Charlie Cook, who you know, an expert on congressional matters, after the last election, estimated that fewer than 50 of the 435 seats were actually competitive. And it's one reason why, although Democratic candidates in the aggregate got a million and a half more votes for the House than did Republicans, Republican carried the House by a very substantial margin. So the next decisive moment in American politics is going to be the census of 2020 and the redistricting that follows that.
HOGE: (Excellent ?). Here in the fourth row.
QUESTIONER: I'm Donald Shriver of Union Theological Seminary. I had a teacher at Yale who used to say, we all have views of the absolute, but none of us has a right to absolute views. (Laughter.) Politicians and religious people are both rather famous for their absolute views, and I must take most of the blame, maybe, from -- for religion here. In both Northern Ireland and in the Middle East, you have had to face clashes of parties associated with religion. I know many Northern Irish say this is not a religious conflict, and yet in some respects it has been. My question is in what ways have you found it possible to blunt the edge of absolutism in this conversation between people who represent, in some respect, different religions?
MITCHELL: With great difficulty and scant success. (Laughter.) You've identified what is of course one of the major problems to not only conflict resolution where violent conflict occurs, but to political reconciliation where ideological differences occur.
My approach -- and it really grew out of my experience as Senate majority leader and was validated or reaffirmed in my experience in Northern Ireland -- is that you have to figure out what the self-interest of the person or party is. And once you find that out, you got to figure out a way to try to accommodate that self-interest. You have to make people believe that this is something that they want, if you can get them to believe that, or if not, at least it's good for them and that there are benefits that come from it.
Now, there are always, in these cases, general benefits that exist on all sides -- in a conflict, of course, the end of conflict, the -- a dramatic reduction in fear and anxiety that is such a powerful factor in these urban conflicts. It's actually much easier for a population to live through a big war, where they can watch on television and see that the battle line is somewhere in between Guam and Midway in the Pacific, and the enemy are on that side of the line, and we're on this side of the line, than these urban conflicts where there are no lines, there are no armies, and you can walk down the street, your kid can be going to school in the morning and suddenly be killed. So it's actually -- psychological effects are greater, even though the actual destructive effects and numbers of deaths are fewer. And that's what I tried to do in both cases.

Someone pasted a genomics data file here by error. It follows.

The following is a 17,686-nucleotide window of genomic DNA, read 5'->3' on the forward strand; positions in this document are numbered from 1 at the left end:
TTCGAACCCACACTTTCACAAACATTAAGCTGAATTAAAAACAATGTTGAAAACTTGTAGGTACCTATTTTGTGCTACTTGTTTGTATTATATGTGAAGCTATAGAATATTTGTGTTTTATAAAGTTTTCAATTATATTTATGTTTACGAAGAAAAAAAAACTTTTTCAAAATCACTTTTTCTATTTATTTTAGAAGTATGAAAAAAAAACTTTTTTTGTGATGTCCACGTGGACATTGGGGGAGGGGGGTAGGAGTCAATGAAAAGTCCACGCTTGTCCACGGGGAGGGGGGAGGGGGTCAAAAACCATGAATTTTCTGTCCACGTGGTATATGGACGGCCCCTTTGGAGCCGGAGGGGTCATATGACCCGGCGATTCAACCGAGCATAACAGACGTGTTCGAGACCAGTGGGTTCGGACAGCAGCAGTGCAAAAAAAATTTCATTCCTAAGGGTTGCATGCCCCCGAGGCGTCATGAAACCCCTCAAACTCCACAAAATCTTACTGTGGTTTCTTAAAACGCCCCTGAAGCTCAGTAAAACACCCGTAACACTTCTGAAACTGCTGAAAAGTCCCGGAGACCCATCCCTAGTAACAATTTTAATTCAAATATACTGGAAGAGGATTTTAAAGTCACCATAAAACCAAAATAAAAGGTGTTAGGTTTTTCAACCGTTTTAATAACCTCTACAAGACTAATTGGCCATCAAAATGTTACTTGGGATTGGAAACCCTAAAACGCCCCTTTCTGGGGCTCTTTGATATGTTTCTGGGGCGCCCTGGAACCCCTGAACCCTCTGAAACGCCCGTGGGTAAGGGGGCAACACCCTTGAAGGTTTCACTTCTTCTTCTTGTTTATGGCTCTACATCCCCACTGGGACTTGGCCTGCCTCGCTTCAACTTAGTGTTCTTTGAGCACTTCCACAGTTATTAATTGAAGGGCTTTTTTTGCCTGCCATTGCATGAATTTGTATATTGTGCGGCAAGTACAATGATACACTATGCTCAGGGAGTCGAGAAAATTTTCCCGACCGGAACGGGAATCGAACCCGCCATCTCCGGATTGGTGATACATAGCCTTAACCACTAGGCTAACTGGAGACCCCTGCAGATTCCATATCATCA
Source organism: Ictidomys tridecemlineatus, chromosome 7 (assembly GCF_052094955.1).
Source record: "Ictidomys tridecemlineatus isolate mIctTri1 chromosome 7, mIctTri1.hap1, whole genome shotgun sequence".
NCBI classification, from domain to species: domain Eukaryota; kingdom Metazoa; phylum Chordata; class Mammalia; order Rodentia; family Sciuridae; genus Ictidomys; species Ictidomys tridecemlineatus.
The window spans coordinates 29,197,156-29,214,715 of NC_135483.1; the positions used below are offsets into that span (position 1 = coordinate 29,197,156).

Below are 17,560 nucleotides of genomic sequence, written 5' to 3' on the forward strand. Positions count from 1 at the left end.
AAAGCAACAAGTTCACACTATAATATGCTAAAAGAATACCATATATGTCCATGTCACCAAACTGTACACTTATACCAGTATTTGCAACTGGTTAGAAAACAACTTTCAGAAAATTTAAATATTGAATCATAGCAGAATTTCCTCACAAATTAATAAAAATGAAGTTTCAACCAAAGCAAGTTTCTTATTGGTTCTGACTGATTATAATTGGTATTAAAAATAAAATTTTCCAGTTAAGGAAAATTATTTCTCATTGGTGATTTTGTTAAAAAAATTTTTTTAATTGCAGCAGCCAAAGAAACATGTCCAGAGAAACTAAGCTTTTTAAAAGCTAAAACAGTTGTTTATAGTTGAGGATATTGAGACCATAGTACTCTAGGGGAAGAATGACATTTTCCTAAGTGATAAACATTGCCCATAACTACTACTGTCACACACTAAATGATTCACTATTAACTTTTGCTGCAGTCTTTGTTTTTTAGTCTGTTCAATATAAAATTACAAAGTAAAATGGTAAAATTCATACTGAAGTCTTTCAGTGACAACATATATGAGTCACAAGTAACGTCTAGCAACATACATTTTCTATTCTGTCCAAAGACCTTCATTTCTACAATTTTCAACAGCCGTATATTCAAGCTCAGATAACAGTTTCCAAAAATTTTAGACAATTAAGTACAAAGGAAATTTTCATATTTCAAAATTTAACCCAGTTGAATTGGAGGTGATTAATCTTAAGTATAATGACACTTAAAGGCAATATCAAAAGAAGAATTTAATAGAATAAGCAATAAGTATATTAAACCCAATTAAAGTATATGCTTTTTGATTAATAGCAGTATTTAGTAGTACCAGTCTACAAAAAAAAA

Now, I believe that the arguments I made to the prime minister of Israel and to the president of the Palestinian Authority are persuasive arguments. I was not able to persuade them of that, but I think ultimately they will be. And in the case of Israel, while it seems good now -- things are calm; the wall has reduced the suicide bombing; the Palestinian Authority has vigorously suppressed any terrorist action toward Israel coming from the West Bank -- there are threats in Iran and rockets. It's a very dangerous future.
I believe Israel faces a period not just of a year or two but of decades of very serious danger that will not be eliminated, but the threat could be reduced somewhat by reaching an agreement with the Palestinians. I think for the Palestinians, it's even more dramatic. I said to both Arafat, when I was over there the first time, and Abbas the second time, that you've been waiting 60 years for the perfect solution to come down from heaven. It hasn't come; it never will come. The Arabs rejected the U.N. partition plan in -- well, it was proposed in '47, rejected in '48, and invaded Israel because they thought they could win an easy military victory. There were then only 600,000 Jews in Israel, and the Arab populations were in the tens of millions. They were wrong, the first of their many miscalculations.
And I said to them, there's no prospect that the choices are going to get any better. They're going to get worse. So you should do the logical, common-sense, self-interested thing of sitting down, negotiating, making a deal now, and get a state and then build upon it.